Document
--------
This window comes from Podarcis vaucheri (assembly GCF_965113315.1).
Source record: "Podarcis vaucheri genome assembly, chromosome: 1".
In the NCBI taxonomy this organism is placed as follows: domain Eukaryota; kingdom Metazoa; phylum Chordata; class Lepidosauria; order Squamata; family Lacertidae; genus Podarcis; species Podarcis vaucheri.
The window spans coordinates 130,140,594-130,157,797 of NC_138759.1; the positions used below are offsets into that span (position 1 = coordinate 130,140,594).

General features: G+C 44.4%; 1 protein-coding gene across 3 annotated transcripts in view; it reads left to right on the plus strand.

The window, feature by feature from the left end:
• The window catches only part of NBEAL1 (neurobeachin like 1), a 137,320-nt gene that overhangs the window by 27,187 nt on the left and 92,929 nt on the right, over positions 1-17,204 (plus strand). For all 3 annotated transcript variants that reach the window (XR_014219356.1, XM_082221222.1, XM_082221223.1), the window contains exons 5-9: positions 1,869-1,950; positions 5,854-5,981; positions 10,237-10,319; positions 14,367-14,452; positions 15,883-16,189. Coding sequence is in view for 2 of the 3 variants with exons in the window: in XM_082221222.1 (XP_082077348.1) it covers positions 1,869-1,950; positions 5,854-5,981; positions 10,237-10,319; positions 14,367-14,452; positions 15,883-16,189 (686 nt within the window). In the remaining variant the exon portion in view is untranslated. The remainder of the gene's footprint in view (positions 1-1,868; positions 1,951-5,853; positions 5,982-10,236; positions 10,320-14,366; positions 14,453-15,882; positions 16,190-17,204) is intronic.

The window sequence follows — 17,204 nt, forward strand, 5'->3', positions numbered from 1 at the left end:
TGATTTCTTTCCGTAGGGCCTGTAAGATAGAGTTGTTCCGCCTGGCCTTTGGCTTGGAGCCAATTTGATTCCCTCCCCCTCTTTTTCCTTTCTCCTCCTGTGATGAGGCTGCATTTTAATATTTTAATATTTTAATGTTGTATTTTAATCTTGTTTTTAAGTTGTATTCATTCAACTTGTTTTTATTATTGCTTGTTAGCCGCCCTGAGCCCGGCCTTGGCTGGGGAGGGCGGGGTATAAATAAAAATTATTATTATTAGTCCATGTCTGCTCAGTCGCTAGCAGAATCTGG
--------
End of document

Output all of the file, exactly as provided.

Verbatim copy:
This window comes from Podarcis vaucheri (assembly GCF_965113315.1).
Source record: "Podarcis vaucheri genome assembly, chromosome: 1".
In the NCBI taxonomy this organism is placed as follows: domain Eukaryota; kingdom Metazoa; phylum Chordata; class Lepidosauria; order Squamata; family Lacertidae; genus Podarcis; species Podarcis vaucheri.
The window spans coordinates 130,140,594-130,157,797 of NC_138759.1; the positions used below are offsets into that span (position 1 = coordinate 130,140,594).

General features: G+C 44.4%; 1 protein-coding gene across 3 annotated transcripts in view; it reads left to right on the plus strand.

The window, feature by feature from the left end:
• The window catches only part of NBEAL1 (neurobeachin like 1), a 137,320-nt gene that overhangs the window by 27,187 nt on the left and 92,929 nt on the right, over positions 1-17,204 (plus strand). For all 3 annotated transcript variants that reach the window (XR_014219356.1, XM_082221222.1, XM_082221223.1), the window contains exons 5-9: positions 1,869-1,950; positions 5,854-5,981; positions 10,237-10,319; positions 14,367-14,452; positions 15,883-16,189. Coding sequence is in view for 2 of the 3 variants with exons in the window: in XM_082221222.1 (XP_082077348.1) it covers positions 1,869-1,950; positions 5,854-5,981; positions 10,237-10,319; positions 14,367-14,452; positions 15,883-16,189 (686 nt within the window). In the remaining variant the exon portion in view is untranslated. The remainder of the gene's footprint in view (positions 1-1,868; positions 1,951-5,853; positions 5,982-10,236; positions 10,320-14,366; positions 14,453-15,882; positions 16,190-17,204) is intronic.

The window sequence follows — 17,204 nt, forward strand, 5'->3', positions numbered from 1 at the left end:
TGATTTCTTTCCGTAGGGCCTGTAAGATAGAGTTGTTCCGCCTGGCCTTTGGCTTGGAGCCAATTTGATTCCCTCCCCCTCTTTTTCCTTTCTCCTCCTGTGATGAGGCTGCATTTTAATATTTTAATATTTTAATGTTGTATTTTAATCTTGTTTTTAAGTTGTATTCATTCAACTTGTTTTTATTATTGCTTGTTAGCCGCCCTGAGCCCGGCCTTGGCTGGGGAGGGCGGGGTATAAATAAAAATTATTATTATTAGTCCATGTCTGCTCAGTCGCTAGCAGAATCTGG